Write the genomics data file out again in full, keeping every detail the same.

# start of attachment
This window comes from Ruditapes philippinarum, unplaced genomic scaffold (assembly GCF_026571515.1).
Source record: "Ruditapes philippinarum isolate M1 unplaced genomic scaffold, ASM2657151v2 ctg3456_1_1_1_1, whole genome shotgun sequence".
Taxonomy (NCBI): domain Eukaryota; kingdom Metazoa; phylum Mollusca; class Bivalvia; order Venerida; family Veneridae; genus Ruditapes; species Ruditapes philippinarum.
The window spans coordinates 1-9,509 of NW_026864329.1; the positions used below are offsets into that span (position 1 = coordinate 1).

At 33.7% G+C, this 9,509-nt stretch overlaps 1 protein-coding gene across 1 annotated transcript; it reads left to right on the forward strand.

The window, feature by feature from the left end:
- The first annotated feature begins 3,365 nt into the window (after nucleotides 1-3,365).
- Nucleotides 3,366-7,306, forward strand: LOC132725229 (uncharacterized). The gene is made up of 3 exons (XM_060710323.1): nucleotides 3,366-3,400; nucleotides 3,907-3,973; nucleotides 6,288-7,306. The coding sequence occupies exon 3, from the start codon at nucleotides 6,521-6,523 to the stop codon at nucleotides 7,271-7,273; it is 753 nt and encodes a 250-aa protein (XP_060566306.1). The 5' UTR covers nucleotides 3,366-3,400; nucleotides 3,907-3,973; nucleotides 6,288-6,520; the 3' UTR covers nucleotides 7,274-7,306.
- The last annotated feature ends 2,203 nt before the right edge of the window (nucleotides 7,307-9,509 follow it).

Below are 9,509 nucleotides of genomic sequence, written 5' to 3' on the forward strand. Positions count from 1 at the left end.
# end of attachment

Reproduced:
This window comes from Ruditapes philippinarum, unplaced genomic scaffold (assembly GCF_026571515.1).
Source record: "Ruditapes philippinarum isolate M1 unplaced genomic scaffold, ASM2657151v2 ctg3456_1_1_1_1, whole genome shotgun sequence".
Taxonomy (NCBI): domain Eukaryota; kingdom Metazoa; phylum Mollusca; class Bivalvia; order Venerida; family Veneridae; genus Ruditapes; species Ruditapes philippinarum.
The window spans coordinates 1-9,509 of NW_026864329.1; the positions used below are offsets into that span (position 1 = coordinate 1).

At 33.7% G+C, this 9,509-nt stretch overlaps 1 protein-coding gene across 1 annotated transcript; it reads left to right on the forward strand.

The window, feature by feature from the left end:
- The first annotated feature begins 3,365 nt into the window (after nucleotides 1-3,365).
- Nucleotides 3,366-7,306, forward strand: LOC132725229 (uncharacterized). The gene is made up of 3 exons (XM_060710323.1): nucleotides 3,366-3,400; nucleotides 3,907-3,973; nucleotides 6,288-7,306. The coding sequence occupies exon 3, from the start codon at nucleotides 6,521-6,523 to the stop codon at nucleotides 7,271-7,273; it is 753 nt and encodes a 250-aa protein (XP_060566306.1). The 5' UTR covers nucleotides 3,366-3,400; nucleotides 3,907-3,973; nucleotides 6,288-6,520; the 3' UTR covers nucleotides 7,274-7,306.
- The last annotated feature ends 2,203 nt before the right edge of the window (nucleotides 7,307-9,509 follow it).

Below are 9,509 nucleotides of genomic sequence, written 5' to 3' on the forward strand. Positions count from 1 at the left end.